Malaria immunity targets team (TARGETS)
Research in the TARGETS team is focused on a family of "sticky" proteins known as the Plasmodium falciparum erythrocyte membrane protein 1 (PfEMP1). P. falciparum is the most pathogenic malaria parasite and a major cause of morbidity and mortality among children in sub-Saharan Africa.
Our current research projects include in vitro molecular and immunological characterization of PfEMP1 proteins associated with cerebral malaria in young children.
The pathogenesis of P. falciparum malaria is closely associated with the ability of PfEMP1 to adhere to host endothelial cells (Immunol Rev).
We have identified PfEMP1 molecules linked to severe malaria in children infected by P. falciparum (J Exp Med; J Immunol; Infect Immun). A particular subset of such PfEMP1 molecules bind both ICAM-1 and EPCR, and is associated with increased risk of developing cerebral malaria (Cell Host Microbe).
Using a 3D spheroid model of the blood-brain barrier (Top figure, right and video), we recently showed (J Exp Med) that dual-receptor binding IEs (in red) are taken up by brain endothelial cells (Figure). Ex vivo analysis confirmed the presence of parasites within brain endothelial cells of postmortem tissue samples from CM patients (Figure insert).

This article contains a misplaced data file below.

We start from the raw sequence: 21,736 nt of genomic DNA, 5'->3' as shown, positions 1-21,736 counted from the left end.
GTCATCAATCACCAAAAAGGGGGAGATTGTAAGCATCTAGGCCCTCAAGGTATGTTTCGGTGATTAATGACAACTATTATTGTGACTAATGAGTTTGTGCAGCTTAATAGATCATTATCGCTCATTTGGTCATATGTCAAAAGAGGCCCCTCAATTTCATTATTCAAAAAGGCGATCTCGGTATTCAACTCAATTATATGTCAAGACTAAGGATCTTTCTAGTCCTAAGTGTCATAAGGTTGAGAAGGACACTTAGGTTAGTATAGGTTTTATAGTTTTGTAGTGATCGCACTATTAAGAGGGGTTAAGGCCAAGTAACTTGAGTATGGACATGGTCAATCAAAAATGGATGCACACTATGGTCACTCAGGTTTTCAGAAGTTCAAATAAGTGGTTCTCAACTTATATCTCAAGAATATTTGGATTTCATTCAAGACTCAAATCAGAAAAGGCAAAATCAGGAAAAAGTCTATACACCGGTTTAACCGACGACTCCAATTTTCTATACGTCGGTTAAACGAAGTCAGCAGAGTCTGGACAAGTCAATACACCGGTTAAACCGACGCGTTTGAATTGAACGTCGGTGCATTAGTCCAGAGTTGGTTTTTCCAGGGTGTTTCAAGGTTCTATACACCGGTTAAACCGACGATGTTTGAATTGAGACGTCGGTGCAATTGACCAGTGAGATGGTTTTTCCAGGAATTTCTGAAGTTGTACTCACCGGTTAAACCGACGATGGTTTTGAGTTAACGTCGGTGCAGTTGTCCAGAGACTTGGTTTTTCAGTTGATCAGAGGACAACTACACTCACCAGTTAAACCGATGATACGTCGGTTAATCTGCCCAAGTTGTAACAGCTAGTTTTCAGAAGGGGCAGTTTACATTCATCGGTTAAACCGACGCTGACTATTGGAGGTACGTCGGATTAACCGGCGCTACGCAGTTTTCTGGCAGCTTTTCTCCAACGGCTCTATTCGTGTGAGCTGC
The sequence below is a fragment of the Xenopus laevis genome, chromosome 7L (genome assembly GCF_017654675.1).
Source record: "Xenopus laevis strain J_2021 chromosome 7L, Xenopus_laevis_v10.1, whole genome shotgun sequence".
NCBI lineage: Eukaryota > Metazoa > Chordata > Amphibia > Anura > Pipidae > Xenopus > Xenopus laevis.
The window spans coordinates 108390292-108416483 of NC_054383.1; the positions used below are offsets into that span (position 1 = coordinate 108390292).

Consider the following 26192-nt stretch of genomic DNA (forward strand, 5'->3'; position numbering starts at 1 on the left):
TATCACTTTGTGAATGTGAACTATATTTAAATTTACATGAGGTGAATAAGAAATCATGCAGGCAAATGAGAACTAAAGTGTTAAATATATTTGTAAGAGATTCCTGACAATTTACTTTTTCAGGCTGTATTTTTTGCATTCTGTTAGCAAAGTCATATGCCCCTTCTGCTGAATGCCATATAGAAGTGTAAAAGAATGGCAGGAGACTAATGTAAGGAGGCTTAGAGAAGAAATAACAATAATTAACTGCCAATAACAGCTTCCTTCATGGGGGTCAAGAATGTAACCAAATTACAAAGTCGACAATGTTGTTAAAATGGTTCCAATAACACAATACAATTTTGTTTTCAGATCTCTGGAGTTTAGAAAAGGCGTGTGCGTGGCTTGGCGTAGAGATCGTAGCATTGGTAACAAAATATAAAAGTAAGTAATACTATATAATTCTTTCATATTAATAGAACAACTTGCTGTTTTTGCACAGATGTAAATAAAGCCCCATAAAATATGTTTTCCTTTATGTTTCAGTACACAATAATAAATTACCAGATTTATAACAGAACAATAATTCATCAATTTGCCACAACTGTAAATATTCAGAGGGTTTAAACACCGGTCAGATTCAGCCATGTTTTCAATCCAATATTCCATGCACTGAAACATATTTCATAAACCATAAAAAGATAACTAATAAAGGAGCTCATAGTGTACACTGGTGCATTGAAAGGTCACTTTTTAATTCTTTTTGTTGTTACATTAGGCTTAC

This unexpected discovery points to parasite ingress into the brain endothelium as a contributing factor to the pathology of human CM. Read more about this discovery at the Advanced Science web site.
Current research projects include in vitro molecular and immunological characterization of PfEMP1 proteins associated with cerebral malaria in young children and brain endothelial cell responses to these proteins.
The members of the TARGETS team cover a wide range of skills within malariology, immunology, molecular, structural and cell biology. The team is involved in a number of national and international research collaborations, e.g. MAVARECA-II.
Techniques used include 3D cell culture (BBB spheroids), genetic engineering, DNA sequencing, protein expression and purification, biosensor assays, Luminex assays, flow cytometry, hybridoma techniques, real-time quantitative PCR, flow based cellular adhesion assays, manipulation and culturing of P. falciparum malaria parasites.
We welcome graduate and undergraduate students with a background in Health & Medical Sciences and Natural Sciences to do their project with the TARGETS team. If you are interested, please contact the team leader, Professor Anja Jensen.
Our research is supported by several major grants with Lundbeckfonden being the current main sponsor.